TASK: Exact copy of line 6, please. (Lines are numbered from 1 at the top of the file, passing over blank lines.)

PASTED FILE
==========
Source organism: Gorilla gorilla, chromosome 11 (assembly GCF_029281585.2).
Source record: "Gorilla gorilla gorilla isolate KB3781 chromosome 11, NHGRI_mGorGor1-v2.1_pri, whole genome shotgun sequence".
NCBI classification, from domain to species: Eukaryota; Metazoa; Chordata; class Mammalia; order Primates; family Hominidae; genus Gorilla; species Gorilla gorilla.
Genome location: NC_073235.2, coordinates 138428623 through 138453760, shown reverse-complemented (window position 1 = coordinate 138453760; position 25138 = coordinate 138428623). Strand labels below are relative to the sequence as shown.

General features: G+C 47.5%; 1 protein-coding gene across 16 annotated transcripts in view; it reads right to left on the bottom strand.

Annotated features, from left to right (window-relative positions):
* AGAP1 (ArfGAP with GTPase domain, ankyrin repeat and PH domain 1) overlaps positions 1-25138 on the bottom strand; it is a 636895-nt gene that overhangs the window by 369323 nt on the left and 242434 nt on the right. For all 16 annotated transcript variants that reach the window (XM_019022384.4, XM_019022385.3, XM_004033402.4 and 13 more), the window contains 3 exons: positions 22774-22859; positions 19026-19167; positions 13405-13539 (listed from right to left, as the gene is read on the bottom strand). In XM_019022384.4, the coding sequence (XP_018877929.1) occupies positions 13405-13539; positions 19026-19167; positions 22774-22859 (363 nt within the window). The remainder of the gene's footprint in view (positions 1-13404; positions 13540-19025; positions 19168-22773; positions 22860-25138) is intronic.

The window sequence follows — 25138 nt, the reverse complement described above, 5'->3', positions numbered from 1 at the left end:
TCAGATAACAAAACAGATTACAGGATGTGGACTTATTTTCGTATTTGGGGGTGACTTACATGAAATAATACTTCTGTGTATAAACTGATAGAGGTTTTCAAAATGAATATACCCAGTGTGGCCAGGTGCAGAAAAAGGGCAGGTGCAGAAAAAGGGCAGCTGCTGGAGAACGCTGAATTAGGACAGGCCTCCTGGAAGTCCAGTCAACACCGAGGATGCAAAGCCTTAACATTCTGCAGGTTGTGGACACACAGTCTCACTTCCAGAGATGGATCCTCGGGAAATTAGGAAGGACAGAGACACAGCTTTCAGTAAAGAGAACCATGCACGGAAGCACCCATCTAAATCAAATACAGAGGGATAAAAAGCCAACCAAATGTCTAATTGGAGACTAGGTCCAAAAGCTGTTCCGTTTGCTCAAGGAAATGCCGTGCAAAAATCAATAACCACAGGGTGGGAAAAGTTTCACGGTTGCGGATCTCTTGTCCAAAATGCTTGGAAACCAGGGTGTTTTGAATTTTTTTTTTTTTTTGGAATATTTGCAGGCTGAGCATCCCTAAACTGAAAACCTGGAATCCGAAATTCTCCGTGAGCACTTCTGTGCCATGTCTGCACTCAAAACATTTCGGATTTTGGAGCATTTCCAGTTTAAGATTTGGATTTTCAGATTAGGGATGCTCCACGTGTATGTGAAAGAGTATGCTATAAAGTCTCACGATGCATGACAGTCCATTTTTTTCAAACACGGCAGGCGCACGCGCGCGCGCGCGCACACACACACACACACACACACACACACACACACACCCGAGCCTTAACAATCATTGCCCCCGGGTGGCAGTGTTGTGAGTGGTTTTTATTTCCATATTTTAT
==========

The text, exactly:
Annotated features, from left to right (window-relative positions):